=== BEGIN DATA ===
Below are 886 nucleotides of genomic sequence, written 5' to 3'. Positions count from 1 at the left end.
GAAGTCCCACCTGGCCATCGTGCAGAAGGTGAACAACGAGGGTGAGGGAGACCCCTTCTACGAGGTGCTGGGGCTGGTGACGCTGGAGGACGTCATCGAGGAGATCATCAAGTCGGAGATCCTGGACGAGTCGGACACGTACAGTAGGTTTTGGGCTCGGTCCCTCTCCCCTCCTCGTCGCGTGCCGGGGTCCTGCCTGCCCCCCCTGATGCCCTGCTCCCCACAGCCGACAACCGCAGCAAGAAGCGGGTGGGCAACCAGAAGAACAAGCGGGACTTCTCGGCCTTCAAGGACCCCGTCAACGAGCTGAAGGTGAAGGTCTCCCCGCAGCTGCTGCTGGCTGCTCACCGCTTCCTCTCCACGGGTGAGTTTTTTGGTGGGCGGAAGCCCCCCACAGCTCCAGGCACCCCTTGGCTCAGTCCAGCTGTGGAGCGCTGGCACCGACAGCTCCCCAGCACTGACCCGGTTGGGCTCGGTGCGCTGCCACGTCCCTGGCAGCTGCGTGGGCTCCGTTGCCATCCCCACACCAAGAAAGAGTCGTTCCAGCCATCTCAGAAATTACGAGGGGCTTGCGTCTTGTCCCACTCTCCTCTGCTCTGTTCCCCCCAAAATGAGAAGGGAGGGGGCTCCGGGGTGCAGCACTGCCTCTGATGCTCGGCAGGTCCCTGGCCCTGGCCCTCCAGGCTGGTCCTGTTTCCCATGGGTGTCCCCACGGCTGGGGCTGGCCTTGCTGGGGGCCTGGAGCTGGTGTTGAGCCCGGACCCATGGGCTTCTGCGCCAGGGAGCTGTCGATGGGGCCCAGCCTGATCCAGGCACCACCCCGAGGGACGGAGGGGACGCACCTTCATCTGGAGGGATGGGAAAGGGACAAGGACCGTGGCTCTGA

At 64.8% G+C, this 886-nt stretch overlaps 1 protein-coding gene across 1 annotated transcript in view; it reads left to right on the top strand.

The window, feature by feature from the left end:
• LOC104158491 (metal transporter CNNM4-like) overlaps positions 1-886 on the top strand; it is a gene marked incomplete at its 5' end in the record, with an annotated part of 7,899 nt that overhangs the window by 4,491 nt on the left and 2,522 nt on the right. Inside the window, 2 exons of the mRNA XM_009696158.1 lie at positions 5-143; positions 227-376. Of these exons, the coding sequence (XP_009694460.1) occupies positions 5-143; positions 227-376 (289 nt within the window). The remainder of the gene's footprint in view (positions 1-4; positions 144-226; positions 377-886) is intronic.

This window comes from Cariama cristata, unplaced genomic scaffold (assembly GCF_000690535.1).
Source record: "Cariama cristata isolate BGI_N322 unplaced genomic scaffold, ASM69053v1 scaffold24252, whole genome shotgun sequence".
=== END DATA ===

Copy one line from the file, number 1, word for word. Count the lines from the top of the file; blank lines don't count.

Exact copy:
Below are 886 nucleotides of genomic sequence, written 5' to 3'. Positions count from 1 at the left end.